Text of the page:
Modest efforts have been made since the mid-1970s to explore renewable energy technologies. Considerable progress has been made in moving down the learning curves for photovoltaics and wind turbines. The Bush administration has placed major emphasis on the potential of hydrogen technology to provide a pollution-free substitute for carbon-based fuels by the second half of this century. The environmental threats and economic costs of continued reliance on fossil fuel technologies are sufficiently urgent to warrant substantially larger public support in the form of private-sector R&D incentives and a refocusing of effort by the national energy laboratories on the development and diffusion of alternative energy technologies. A major effort could yield a technological surprise with widespread application.

To be realistic, however, I do not foresee the seeds of a technological revolution in these efforts. Although immensely important, the health and energy technologies that government is likely to pursue will not resolve the problem of achieving rapid U.S. economic growth. In both cases, the emphasis is likely to be on maintenance technologies, which are necessary to prevent the deterioration of health and environment but unlikely to transform the entire economy.

The United States is going to continue investing in basic research that will produce revolutions in scientific understanding, but preeminence in scientific research is only loosely linked to preeminence in technology development. In a number of U.S. high-technology industries, it has been military procurement that enabled firms to move rapidly down their technology learning curves. If defense procurement is not going to force the development of new general-purpose technologies, the United States will need to develop a new strategy for catalyzing radical technological progress.

Recommended Reading

  • J. A. Alic, M. Branscomb, H. Brooks, A. B. Carter, and G. I. Carter, Beyond Spinoff: Military and Commercial Technologies in a Changing World (Boston, MA: Harvard Business School Press, 1992).
  • J. A. Alic, D. C. Mowery, and E. S. Rubin, Technology and Innovation Policy: Lessons for Climate Change (Arlington, VA: Pew Center for Global Climate Change, 2003).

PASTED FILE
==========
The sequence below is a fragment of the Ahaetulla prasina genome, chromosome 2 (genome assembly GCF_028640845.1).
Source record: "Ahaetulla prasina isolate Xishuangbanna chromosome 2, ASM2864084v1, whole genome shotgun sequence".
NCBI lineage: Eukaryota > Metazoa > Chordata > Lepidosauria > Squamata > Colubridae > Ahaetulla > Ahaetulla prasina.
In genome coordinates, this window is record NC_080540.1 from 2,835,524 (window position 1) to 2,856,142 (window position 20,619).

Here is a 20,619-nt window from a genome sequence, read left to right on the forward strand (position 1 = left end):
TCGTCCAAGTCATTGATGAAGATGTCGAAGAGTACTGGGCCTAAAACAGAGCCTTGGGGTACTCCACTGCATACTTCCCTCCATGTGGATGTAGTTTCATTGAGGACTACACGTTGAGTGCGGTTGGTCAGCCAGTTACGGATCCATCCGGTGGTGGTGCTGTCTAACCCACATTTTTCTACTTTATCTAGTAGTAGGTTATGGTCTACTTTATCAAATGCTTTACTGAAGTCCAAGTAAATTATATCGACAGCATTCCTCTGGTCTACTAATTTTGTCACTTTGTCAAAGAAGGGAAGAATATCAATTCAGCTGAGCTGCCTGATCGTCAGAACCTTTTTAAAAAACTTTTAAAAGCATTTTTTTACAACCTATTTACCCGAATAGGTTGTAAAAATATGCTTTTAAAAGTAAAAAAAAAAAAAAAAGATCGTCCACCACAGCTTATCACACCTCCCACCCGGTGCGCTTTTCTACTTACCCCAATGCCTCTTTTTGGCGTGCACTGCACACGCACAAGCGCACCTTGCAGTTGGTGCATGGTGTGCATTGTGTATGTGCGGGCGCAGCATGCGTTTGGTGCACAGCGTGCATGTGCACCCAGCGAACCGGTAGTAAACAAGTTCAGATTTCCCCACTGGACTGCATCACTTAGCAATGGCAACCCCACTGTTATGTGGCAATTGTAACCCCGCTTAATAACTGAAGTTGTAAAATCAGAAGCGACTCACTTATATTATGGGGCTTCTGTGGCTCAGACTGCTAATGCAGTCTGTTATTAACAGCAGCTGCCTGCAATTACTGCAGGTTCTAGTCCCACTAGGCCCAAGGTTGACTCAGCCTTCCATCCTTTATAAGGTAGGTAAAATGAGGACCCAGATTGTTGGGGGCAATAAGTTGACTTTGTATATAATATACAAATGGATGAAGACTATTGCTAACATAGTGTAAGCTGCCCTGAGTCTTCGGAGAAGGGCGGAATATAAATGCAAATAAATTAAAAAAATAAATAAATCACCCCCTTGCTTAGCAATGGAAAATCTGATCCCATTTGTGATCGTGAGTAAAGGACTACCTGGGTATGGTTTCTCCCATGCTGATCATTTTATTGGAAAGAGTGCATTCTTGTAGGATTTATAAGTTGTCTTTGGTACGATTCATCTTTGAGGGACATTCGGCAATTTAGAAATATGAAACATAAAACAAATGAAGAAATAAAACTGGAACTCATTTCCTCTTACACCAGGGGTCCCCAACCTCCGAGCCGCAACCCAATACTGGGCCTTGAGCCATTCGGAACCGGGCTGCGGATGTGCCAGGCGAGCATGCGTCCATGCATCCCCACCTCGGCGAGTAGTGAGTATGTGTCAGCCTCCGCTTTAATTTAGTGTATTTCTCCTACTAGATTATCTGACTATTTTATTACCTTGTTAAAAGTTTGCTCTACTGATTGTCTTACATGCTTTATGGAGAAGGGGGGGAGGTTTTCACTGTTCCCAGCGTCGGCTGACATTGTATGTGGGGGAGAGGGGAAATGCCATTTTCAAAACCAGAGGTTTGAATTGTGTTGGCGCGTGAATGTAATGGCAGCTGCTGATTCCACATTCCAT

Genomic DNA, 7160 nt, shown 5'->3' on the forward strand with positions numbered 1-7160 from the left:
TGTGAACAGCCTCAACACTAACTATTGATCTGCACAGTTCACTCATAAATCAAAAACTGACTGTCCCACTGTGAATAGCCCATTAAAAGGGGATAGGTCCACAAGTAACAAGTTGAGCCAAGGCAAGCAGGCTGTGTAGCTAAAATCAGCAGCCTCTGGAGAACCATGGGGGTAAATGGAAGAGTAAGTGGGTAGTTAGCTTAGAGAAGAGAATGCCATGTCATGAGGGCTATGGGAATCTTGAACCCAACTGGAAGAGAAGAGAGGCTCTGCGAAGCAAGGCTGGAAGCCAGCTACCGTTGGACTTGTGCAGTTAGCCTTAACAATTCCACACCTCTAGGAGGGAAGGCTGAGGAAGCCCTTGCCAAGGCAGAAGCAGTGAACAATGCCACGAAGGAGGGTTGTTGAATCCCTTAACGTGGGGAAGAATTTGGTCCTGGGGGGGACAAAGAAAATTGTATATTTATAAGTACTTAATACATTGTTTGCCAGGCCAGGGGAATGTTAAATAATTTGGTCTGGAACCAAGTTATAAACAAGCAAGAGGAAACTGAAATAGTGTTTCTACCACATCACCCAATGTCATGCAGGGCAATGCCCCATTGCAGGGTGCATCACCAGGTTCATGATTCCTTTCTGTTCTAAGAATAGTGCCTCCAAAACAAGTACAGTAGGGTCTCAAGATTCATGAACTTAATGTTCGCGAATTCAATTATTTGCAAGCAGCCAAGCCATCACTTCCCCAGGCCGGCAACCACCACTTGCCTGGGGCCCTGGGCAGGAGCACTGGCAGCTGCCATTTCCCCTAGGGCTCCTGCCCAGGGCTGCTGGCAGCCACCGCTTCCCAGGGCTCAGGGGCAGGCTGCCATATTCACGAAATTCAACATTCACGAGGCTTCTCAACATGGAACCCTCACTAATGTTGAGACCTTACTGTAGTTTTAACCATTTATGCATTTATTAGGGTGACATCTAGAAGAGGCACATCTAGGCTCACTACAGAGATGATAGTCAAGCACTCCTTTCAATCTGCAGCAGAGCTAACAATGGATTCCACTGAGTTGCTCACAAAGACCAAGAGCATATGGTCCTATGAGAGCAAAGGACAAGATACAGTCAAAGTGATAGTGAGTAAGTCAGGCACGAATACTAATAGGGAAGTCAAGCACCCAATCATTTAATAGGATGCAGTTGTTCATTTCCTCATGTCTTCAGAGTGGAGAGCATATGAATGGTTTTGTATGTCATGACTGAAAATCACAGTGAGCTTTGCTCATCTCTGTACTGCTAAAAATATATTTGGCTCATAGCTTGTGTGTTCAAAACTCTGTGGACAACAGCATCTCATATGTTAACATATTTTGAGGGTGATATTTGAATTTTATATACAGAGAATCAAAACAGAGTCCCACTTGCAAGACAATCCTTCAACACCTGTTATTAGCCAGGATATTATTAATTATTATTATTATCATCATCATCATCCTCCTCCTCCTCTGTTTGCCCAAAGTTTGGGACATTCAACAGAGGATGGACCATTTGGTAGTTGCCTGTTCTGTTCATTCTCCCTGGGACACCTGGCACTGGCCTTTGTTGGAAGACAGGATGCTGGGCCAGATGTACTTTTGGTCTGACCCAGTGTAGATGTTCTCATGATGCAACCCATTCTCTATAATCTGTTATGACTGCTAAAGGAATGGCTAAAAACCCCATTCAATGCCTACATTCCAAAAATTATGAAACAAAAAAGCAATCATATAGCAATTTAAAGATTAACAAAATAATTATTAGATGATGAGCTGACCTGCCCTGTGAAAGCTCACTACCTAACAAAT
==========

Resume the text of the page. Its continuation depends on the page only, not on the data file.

• P. E. Auserwald, L. M. Branscomb, N. Demos, and B. K. Min, Understanding Private Sector Decision Making for Early Stage Technology Development (Washington, DC: Advanced Technology Program, National Institute of Standards and Technology, 2003).
  • K. Flamm, Creating the Computer (Washington, DC: Brookings Institution Press, 1988).
  • K. Flamm, “Moore’s Law and the Economics of Semiconductor Price Trends,” in Productivity and Cyclicality in Semiconductors: Trends, Implications and Questions,D. Jorgenson and C. W. Essner, eds. (Washington, DC: National Academies Press), 152–170.
  • R. J. Gordon, Productivity Growth, Inflation and Unemployment: The Collected Essays by Robert J. Gordon (Cambridge, UK: Cambridge University Press, 2004).
  • D. W. Jorgenson, “Information Technology and the U.S. Economy,” American Economic Review 91 (2001): 1–32.
  • National Research Council, The Future of Supercomputing: An Interim Report (Washington, DC: National Academies Press, 2003).
  • V. W. Ruttan, Technology, Growth and Development: An Induced Innovation Perspective (New York: Oxford University Press, 2001).
  • V. W. Ruttan, Is War Necessary For Economic Growth? Military Procurement and Technology Development (New York: Oxford University Press, 2006).
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Cite this Article

Ruttan, Vernon W. “Will Government Programs Spur the Next Breakthrough?” Issues in Science and Technology 22, no. 2 (Winter 2006).

Vol. XXII, No. 2, Winter 2006